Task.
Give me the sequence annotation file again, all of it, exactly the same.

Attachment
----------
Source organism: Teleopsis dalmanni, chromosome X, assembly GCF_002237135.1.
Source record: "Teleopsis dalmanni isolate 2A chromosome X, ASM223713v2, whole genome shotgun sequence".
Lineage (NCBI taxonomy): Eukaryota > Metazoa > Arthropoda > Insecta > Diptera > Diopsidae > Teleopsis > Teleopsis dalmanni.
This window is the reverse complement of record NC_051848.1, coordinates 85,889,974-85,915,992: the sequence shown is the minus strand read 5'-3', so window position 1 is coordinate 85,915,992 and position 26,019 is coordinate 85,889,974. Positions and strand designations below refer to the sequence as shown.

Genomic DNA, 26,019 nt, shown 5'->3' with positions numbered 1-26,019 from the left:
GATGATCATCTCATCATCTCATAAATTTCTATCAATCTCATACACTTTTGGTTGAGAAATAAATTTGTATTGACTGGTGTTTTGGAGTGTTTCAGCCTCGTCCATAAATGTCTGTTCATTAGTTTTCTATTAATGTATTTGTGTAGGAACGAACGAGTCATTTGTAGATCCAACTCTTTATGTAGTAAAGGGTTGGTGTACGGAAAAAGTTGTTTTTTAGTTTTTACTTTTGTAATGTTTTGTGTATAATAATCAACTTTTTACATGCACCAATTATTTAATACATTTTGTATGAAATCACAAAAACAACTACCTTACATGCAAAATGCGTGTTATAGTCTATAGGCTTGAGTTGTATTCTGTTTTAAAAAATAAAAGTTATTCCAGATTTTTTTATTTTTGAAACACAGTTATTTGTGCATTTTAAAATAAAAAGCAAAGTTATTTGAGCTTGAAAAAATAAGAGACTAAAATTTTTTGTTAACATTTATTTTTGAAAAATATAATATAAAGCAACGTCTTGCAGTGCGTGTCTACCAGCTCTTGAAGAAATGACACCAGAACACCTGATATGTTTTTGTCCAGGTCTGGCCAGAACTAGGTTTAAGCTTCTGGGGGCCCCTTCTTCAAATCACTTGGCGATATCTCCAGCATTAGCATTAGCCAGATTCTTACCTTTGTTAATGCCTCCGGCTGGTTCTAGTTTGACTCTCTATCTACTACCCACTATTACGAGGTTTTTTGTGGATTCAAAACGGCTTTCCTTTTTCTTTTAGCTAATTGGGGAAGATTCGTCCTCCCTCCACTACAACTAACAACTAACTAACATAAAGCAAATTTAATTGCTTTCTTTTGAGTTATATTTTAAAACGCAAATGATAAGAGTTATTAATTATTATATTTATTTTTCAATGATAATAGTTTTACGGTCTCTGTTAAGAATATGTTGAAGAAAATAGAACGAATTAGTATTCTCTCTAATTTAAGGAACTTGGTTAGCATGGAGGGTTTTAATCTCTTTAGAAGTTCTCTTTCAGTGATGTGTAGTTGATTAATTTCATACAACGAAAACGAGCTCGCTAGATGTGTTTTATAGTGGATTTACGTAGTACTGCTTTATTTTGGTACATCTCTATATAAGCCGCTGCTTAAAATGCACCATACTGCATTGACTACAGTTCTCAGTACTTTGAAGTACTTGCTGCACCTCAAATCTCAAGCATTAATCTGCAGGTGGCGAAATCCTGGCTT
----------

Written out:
Source organism: Teleopsis dalmanni, chromosome X, assembly GCF_002237135.1.
Source record: "Teleopsis dalmanni isolate 2A chromosome X, ASM223713v2, whole genome shotgun sequence".
Lineage (NCBI taxonomy): Eukaryota > Metazoa > Arthropoda > Insecta > Diptera > Diopsidae > Teleopsis > Teleopsis dalmanni.
This window is the reverse complement of record NC_051848.1, coordinates 85,889,974-85,915,992: the sequence shown is the minus strand read 5'-3', so window position 1 is coordinate 85,915,992 and position 26,019 is coordinate 85,889,974. Positions and strand designations below refer to the sequence as shown.

Genomic DNA, 26,019 nt, shown 5'->3' with positions numbered 1-26,019 from the left:
GATGATCATCTCATCATCTCATAAATTTCTATCAATCTCATACACTTTTGGTTGAGAAATAAATTTGTATTGACTGGTGTTTTGGAGTGTTTCAGCCTCGTCCATAAATGTCTGTTCATTAGTTTTCTATTAATGTATTTGTGTAGGAACGAACGAGTCATTTGTAGATCCAACTCTTTATGTAGTAAAGGGTTGGTGTACGGAAAAAGTTGTTTTTTAGTTTTTACTTTTGTAATGTTTTGTGTATAATAATCAACTTTTTACATGCACCAATTATTTAATACATTTTGTATGAAATCACAAAAACAACTACCTTACATGCAAAATGCGTGTTATAGTCTATAGGCTTGAGTTGTATTCTGTTTTAAAAAATAAAAGTTATTCCAGATTTTTTTATTTTTGAAACACAGTTATTTGTGCATTTTAAAATAAAAAGCAAAGTTATTTGAGCTTGAAAAAATAAGAGACTAAAATTTTTTGTTAACATTTATTTTTGAAAAATATAATATAAAGCAACGTCTTGCAGTGCGTGTCTACCAGCTCTTGAAGAAATGACACCAGAACACCTGATATGTTTTTGTCCAGGTCTGGCCAGAACTAGGTTTAAGCTTCTGGGGGCCCCTTCTTCAAATCACTTGGCGATATCTCCAGCATTAGCATTAGCCAGATTCTTACCTTTGTTAATGCCTCCGGCTGGTTCTAGTTTGACTCTCTATCTACTACCCACTATTACGAGGTTTTTTGTGGATTCAAAACGGCTTTCCTTTTTCTTTTAGCTAATTGGGGAAGATTCGTCCTCCCTCCACTACAACTAACAACTAACTAACATAAAGCAAATTTAATTGCTTTCTTTTGAGTTATATTTTAAAACGCAAATGATAAGAGTTATTAATTATTATATTTATTTTTCAATGATAATAGTTTTACGGTCTCTGTTAAGAATATGTTGAAGAAAATAGAACGAATTAGTATTCTCTCTAATTTAAGGAACTTGGTTAGCATGGAGGGTTTTAATCTCTTTAGAAGTTCTCTTTCAGTGATGTGTAGTTGATTAATTTCATACAACGAAAACGAGCTCGCTAGATGTGTTTTATAGTGGATTTACGTAGTACTGCTTTATTTTGGTACATCTCTATATAAGCCGCTGCTTAAAATGCACCATACTGCATTGACTACAGTTCTCAGTACTTTGAAGTACTTGCTGCACCTCAAATCTCAAGCATTAATCTGCAGGTGGCGAAATCCTGGCTT